Cameron: 1. A covenant is the way we say we belong together.
Answer: 1. Can't we just say we belong together without a piece of paper?Cameron: 2. The Covenant would restore trust.
Answer: 2. Doesn't seem to be working- so far it has made people more mistrustful and it is not even in effect yet.Cameron: 3. The Covenant sets out our common ground.
Answer 3. While many agree about this, there is a non-Anglican emphasis on a literal reading of scripture as a primary source for decision making.Cameron 4. Anglicanism has always sought out the middle way (the Via Media) to find a centre around which people can gather.
Answer: 4. And we have never had a covenant to find this middle way - an external piece of paper to force the middle way goes against our way of sorting it out.Cameron 5. The Covenant offers a better way of doing business.
Answer: 5. Better? how? reduced to eternal squabbling instead of moving ahead in mission.Other points: Cameron: So why the opposition? There has been some hysterical language from the “No to the Covenant” campaign, saying such things as the Covenant is institutionalised homophobia (It isn’t actually mentioned in the Covenant, which is designed to facilitate conversation on this subject among others) and that no cleric could feel safe in his or her own pulpit, but the objections seem to boil down to ...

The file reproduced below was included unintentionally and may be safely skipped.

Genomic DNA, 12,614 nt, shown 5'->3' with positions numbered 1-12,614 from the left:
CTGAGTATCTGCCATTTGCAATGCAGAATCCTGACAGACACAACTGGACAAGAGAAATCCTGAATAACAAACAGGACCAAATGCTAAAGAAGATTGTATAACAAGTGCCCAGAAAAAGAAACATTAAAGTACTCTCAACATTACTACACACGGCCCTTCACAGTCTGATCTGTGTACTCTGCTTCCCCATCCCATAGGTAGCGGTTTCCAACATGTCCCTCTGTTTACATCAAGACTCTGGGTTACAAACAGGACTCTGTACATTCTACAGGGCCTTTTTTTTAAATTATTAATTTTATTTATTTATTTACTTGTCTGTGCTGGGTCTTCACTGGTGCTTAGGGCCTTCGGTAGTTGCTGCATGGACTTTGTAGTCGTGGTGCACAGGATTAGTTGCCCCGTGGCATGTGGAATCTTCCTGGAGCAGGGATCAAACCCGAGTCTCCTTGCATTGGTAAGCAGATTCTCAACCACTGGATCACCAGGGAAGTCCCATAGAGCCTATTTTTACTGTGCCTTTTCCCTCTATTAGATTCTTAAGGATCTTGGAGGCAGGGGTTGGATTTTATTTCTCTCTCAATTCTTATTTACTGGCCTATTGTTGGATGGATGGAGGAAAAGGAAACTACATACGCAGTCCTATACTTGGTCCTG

We (No Anglican Covenant Coalition) are hysterical? Who is using red font? Not us.It is a common tactic to accuse one's opponents of being hysterical when one has no real answer to the questions asked and facts presented. Read the rest of Bishop Cameron's essay and decide for yourself if he adequately responds to the questions and facts presented at the No Anglican Covenant: Anglicans for Comprehensive Unity web site The Revd Canon Dr Sarah Coakley, Norris-Hulse Professor of Divinity, Cambridge University, Church of England says:
“The disturbing theological vacuity of the Covenant document nonetheless comes with a hidden iron fist: do not be misled by its rhetoric of friendly collaboration between national churches,” writes Prof Coakley. “The Covenant bespeaks a quite different ecclesiology from that of Cranmer's ‘blessed company of all faithful people,’ and profoundly alters what it means to be Anglican. The deepest theological challenges of our day cannot be answered by hapless bureaucratic manipulations of our theological tradition.”